Pop Culture and Cars: Connected at KANEKO

Design In Motion


The sleek, silvery blue of the 1967 Jaguar XK-E only seems to reinforce the fact that this car was built to drive like the wind. Literally.

The car’s designer, Malcolm Sayer, the former aerodynamicist who designed the vehicle, considered wind resistance a top priority.

With its elongated front end and curvy lines along the rear fender, the E-Type Jaguar (1967) was considered by many to be the perfect sports car. And today, it is also considered a work of art.

“This is definitely a James Bond car,” said Erin Painter, a student worker and library aide at KANEKO’s Library.

Omahans can see this and other wheeled works of art at KANEKO’s Bow Truss Space. From a restored 1948 Schwinn bicycle, to the aforementioned Jaguar, to multiple Andy Warhol prints of classic cars, the show offers a little something for everyone.

But the main draw is the 13 featured cars.

The dissected Ford Model T (1908-1927) is one of the most compelling pieces in the exhibit. Located in one of the side rooms, along with a fully constructed Model T and a Golden Eagle Model T racer, the eye is still immediately drawn to this skeleton of a car.

With different parts highlighted by bright, primary colors of yellow, blue and red, the overall look is almost childlike, reminiscent of car kits and Legos.

In fact, when viewing the piece from the front, with the left headlight exposed like a googly eye, it takes on an almost cartoonish quality. One can almost picture what it would sound like if it were featured in Disney’s “Cars” movies.

Located in the larger room that smelled faintly like a garage, but not as dirty, the pastel yellow Messerschmitt KR200 (1955-1964) was a different kind of marvel. If the Jaguar evokes images of Bond racing down a mountainside highway, this one will probably bring to mind Cousin Itt, who actually drove this model on “The Addams Family” show.  

This diminutive three-wheeled car, designed by German aircraft engineer Fritz Fend, was originally intended for wounded veterans. Initially built like a tricycle, it had one wheel in front and two in back. Fend later moved the two wheels to the front, to better help with steering.

The Messerschmitt designs were unique in their use of a monocoque exterior, meaning the structure is supported by its external “skin,” much like an eggshell. Perhaps that’s why this car offers a more delicate quality than the others featured. Well, that and its size.

With its transparent bubble top and short, narrow body, it’s easy to see why some people might not take this car seriously. But in reality, the Messerschmitt was ahead of its time.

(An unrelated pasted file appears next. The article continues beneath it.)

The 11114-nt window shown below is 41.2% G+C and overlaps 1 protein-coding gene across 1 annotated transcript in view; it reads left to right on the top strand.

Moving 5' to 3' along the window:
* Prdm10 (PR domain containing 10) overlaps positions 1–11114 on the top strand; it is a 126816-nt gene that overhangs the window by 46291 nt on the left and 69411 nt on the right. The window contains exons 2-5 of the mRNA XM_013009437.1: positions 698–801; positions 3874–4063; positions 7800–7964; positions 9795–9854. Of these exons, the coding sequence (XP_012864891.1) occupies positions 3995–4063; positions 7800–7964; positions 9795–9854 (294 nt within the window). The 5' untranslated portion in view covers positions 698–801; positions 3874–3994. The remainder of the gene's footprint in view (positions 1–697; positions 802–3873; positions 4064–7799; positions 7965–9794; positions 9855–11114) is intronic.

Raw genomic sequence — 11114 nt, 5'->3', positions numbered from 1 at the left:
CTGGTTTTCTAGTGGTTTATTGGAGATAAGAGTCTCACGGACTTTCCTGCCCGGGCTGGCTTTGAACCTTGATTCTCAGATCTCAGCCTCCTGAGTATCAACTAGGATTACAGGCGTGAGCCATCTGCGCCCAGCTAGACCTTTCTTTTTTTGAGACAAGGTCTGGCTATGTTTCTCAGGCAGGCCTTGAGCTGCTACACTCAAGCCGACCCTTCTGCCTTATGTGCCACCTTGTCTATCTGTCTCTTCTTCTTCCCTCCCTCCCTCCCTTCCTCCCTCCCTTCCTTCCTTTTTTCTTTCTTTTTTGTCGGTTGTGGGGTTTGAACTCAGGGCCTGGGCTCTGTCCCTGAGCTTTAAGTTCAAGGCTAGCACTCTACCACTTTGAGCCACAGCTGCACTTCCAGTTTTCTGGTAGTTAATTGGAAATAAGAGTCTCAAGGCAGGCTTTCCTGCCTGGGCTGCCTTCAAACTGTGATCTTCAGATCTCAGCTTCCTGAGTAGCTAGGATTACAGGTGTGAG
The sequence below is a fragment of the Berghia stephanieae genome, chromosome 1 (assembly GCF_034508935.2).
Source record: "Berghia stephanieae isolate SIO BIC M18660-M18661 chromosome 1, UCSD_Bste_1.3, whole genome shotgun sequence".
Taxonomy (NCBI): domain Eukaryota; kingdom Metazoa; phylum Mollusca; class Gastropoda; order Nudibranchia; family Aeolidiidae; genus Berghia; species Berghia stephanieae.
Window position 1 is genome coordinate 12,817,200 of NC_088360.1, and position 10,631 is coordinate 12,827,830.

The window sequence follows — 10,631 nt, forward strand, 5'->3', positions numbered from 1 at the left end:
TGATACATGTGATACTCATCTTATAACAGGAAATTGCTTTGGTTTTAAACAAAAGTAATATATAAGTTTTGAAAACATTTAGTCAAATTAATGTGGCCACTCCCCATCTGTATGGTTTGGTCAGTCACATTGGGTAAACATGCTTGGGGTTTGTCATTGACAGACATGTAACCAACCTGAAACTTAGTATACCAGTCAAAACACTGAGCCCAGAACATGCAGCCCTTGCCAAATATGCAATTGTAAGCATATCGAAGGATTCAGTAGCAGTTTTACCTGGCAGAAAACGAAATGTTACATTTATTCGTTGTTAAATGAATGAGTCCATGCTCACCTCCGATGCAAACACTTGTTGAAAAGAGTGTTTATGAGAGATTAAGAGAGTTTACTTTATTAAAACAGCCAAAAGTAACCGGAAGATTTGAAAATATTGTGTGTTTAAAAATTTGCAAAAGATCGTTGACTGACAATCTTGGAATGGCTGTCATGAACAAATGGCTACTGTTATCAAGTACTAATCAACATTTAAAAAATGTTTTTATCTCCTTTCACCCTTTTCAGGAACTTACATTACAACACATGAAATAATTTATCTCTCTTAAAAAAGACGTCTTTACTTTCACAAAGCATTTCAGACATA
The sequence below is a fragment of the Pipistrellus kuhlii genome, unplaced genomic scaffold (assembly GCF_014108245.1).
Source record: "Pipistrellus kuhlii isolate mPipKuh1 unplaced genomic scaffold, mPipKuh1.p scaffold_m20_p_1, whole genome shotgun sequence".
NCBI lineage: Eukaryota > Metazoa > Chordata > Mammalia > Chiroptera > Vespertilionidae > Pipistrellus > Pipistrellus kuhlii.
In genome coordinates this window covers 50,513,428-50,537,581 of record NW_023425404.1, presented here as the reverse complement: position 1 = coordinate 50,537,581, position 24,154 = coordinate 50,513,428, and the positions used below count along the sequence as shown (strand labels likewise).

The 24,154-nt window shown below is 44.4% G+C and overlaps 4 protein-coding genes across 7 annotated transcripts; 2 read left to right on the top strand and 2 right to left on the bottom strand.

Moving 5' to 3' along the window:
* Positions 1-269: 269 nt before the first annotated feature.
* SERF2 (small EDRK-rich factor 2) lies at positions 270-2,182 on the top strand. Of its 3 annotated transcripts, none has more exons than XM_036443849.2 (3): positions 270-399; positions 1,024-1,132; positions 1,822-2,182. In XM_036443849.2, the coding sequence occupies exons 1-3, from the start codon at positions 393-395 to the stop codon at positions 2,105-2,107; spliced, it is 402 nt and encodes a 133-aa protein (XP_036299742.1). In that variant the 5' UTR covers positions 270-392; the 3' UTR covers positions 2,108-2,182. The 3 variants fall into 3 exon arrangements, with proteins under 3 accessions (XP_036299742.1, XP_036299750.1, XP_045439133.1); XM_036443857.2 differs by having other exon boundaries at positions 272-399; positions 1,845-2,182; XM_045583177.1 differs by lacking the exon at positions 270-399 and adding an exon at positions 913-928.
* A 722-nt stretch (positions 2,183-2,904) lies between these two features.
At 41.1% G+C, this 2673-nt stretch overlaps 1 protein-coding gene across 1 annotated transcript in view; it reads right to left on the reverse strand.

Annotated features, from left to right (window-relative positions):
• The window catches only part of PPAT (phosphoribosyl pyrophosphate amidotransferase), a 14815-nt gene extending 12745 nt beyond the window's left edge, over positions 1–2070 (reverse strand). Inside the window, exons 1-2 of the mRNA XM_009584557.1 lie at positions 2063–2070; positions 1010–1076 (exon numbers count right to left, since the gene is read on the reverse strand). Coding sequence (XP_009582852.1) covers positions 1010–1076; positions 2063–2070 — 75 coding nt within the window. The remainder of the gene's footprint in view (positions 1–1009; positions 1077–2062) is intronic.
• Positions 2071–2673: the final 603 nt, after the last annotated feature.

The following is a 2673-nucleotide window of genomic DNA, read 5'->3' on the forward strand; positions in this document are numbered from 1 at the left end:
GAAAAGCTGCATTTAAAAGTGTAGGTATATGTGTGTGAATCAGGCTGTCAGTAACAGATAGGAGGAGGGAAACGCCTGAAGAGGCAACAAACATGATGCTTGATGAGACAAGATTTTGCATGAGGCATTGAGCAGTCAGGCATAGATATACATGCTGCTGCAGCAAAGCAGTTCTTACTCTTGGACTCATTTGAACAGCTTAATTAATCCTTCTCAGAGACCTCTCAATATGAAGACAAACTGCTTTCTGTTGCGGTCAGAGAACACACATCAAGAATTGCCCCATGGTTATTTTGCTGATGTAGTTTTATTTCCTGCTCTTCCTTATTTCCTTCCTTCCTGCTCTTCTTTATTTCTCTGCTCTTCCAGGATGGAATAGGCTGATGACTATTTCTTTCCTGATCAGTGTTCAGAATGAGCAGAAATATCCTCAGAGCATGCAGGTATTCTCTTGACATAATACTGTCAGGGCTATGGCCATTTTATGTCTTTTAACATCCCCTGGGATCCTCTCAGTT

“This clever car of the 1950’s is the original smart car,” says Jasper Gerard, a classic car columnist, in a museum placard.

Next to the small, Minion-like car is the Kaiser Darrin (1954), a rare, sporty convertible cruiser, seems like a behemoth.

The beautiful, long grooves of the car looks like too-perfect waves, interrupted only when the unique sliding doors retreat into the fender wells. While the tapering back may look like others of its time, the front is definitely distinctive.

Starting at each headlight, the front of the hood arches upward and then back down to the center, meeting in the middle like an upper lip. In fact, it is often described as having a “pursed lip” look, as if it wants to kiss you.

Though the name may sound German in origin, the car is named after its American designer, Howard “Dutch” Darrin and its American producer, the Kaiser-Frazer Corp. The characteristic spot where the front and rear fenders meet at the edge of the doors, creating that wave-like effect, became Darrin’s trademark.

This is the Dick Tracy car of the lot. Though it doesn’t look like the car in the 1990 movie, it’s easy to imagine Madonna stepping out of if the crabapple green car decked out in an inky, black dress.

In keeping with the sexy dame theme, this last car is the piece de resistance in the collection. With its aggressive front bumpers framing the headlights and curving back along the side to form a dramatic point, this piece is hard to ignore. Its rear end repeats the curvy lines, though in shorter form.

 

According to the placards at KANEKO, these lovely shapes are known as “Goutte d’Eau” or “Teardrop.” The car is the 1937 Talbot-Lago Teardrop Coupe.

Perhaps that’s why this car caused Painter to declare, “It’s a villain’s car. Like, a Sin City villain.”

Indeed, this car immediately inspires a sense of danger, and at the same time, a sense of sadness. Sadness that only 14 of these hand-crafted, voluptuous cars were made.

The car’s Italian designer, Guiseppe Figoni, immigrated to France with his family as a young boy. He started his career as an apprentice wagon builder and eventually opened his own body shop outside Paris after World War II. He passed away in 1978 after changing the European auto industry with his sinewy designs.

An artist first, Figoni began his creative processes with sketches, and then carefully sculpt each car from iron, wood and sheet metal. He liked experimenting with the new, metallic two and three tone paint finishes.

Figoni also loved working with designers of high fashion to create clothing that matched his cars, reflecting the colors and lines found in them, proving that works of art can connect across the board. Even a dashboard.

Like Fagoni trying to connect his designs with the fashion world, the KANEKO Gallery tries to connect people who may not normally go to art shows with different forms and interpretations of art.

The goal of the “Design In Motion” exhibit was to show how each car is a unique and compelling work of art. They reached it.


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